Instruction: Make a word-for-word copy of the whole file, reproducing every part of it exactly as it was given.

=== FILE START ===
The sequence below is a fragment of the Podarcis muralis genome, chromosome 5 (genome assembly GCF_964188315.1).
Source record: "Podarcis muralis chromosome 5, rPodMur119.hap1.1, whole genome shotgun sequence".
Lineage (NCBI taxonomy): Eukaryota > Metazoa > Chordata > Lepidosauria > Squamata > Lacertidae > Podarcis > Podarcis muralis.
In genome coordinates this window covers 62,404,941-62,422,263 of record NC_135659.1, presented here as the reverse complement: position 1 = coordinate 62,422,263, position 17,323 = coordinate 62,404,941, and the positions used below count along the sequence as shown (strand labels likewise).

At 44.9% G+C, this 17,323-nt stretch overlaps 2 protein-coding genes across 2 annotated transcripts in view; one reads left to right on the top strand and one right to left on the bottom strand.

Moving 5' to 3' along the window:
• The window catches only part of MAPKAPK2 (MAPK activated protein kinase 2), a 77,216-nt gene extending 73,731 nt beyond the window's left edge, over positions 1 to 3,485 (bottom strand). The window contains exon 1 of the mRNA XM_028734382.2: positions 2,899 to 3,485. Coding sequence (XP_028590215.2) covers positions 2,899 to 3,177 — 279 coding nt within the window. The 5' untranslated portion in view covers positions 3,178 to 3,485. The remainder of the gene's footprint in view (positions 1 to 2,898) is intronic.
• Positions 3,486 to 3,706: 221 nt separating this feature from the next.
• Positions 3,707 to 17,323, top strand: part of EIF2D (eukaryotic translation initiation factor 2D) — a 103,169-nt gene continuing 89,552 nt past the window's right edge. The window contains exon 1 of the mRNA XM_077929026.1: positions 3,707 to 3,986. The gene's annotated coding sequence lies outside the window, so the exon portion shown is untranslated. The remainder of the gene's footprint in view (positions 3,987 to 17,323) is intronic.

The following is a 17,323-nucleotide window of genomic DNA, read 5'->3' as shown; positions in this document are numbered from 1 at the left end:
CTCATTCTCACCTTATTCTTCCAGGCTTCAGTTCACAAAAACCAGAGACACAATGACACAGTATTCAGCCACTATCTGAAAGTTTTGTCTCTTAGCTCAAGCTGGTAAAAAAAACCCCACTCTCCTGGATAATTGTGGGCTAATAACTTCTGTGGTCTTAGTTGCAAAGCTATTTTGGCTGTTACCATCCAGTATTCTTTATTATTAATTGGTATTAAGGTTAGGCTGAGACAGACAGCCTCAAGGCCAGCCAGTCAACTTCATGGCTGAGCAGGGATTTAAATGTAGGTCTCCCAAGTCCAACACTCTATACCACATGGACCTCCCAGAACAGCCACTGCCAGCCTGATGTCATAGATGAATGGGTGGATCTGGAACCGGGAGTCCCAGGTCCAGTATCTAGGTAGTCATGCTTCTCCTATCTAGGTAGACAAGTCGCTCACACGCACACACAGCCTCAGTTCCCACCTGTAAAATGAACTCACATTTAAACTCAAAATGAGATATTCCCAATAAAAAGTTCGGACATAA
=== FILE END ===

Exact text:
The sequence below is a fragment of the Podarcis muralis genome, chromosome 5 (genome assembly GCF_964188315.1).
Source record: "Podarcis muralis chromosome 5, rPodMur119.hap1.1, whole genome shotgun sequence".
Lineage (NCBI taxonomy): Eukaryota > Metazoa > Chordata > Lepidosauria > Squamata > Lacertidae > Podarcis > Podarcis muralis.
In genome coordinates this window covers 62,404,941-62,422,263 of record NC_135659.1, presented here as the reverse complement: position 1 = coordinate 62,422,263, position 17,323 = coordinate 62,404,941, and the positions used below count along the sequence as shown (strand labels likewise).

At 44.9% G+C, this 17,323-nt stretch overlaps 2 protein-coding genes across 2 annotated transcripts in view; one reads left to right on the top strand and one right to left on the bottom strand.

Moving 5' to 3' along the window:
• The window catches only part of MAPKAPK2 (MAPK activated protein kinase 2), a 77,216-nt gene extending 73,731 nt beyond the window's left edge, over positions 1 to 3,485 (bottom strand). The window contains exon 1 of the mRNA XM_028734382.2: positions 2,899 to 3,485. Coding sequence (XP_028590215.2) covers positions 2,899 to 3,177 — 279 coding nt within the window. The 5' untranslated portion in view covers positions 3,178 to 3,485. The remainder of the gene's footprint in view (positions 1 to 2,898) is intronic.
• Positions 3,486 to 3,706: 221 nt separating this feature from the next.
• Positions 3,707 to 17,323, top strand: part of EIF2D (eukaryotic translation initiation factor 2D) — a 103,169-nt gene continuing 89,552 nt past the window's right edge. The window contains exon 1 of the mRNA XM_077929026.1: positions 3,707 to 3,986. The gene's annotated coding sequence lies outside the window, so the exon portion shown is untranslated. The remainder of the gene's footprint in view (positions 3,987 to 17,323) is intronic.

The following is a 17,323-nucleotide window of genomic DNA, read 5'->3' as shown; positions in this document are numbered from 1 at the left end:
CTCATTCTCACCTTATTCTTCCAGGCTTCAGTTCACAAAAACCAGAGACACAATGACACAGTATTCAGCCACTATCTGAAAGTTTTGTCTCTTAGCTCAAGCTGGTAAAAAAAACCCCACTCTCCTGGATAATTGTGGGCTAATAACTTCTGTGGTCTTAGTTGCAAAGCTATTTTGGCTGTTACCATCCAGTATTCTTTATTATTAATTGGTATTAAGGTTAGGCTGAGACAGACAGCCTCAAGGCCAGCCAGTCAACTTCATGGCTGAGCAGGGATTTAAATGTAGGTCTCCCAAGTCCAACACTCTATACCACATGGACCTCCCAGAACAGCCACTGCCAGCCTGATGTCATAGATGAATGGGTGGATCTGGAACCGGGAGTCCCAGGTCCAGTATCTAGGTAGTCATGCTTCTCCTATCTAGGTAGACAAGTCGCTCACACGCACACACAGCCTCAGTTCCCACCTGTAAAATGAACTCACATTTAAACTCAAAATGAGATATTCCCAATAAAAAGTTCGGACATAA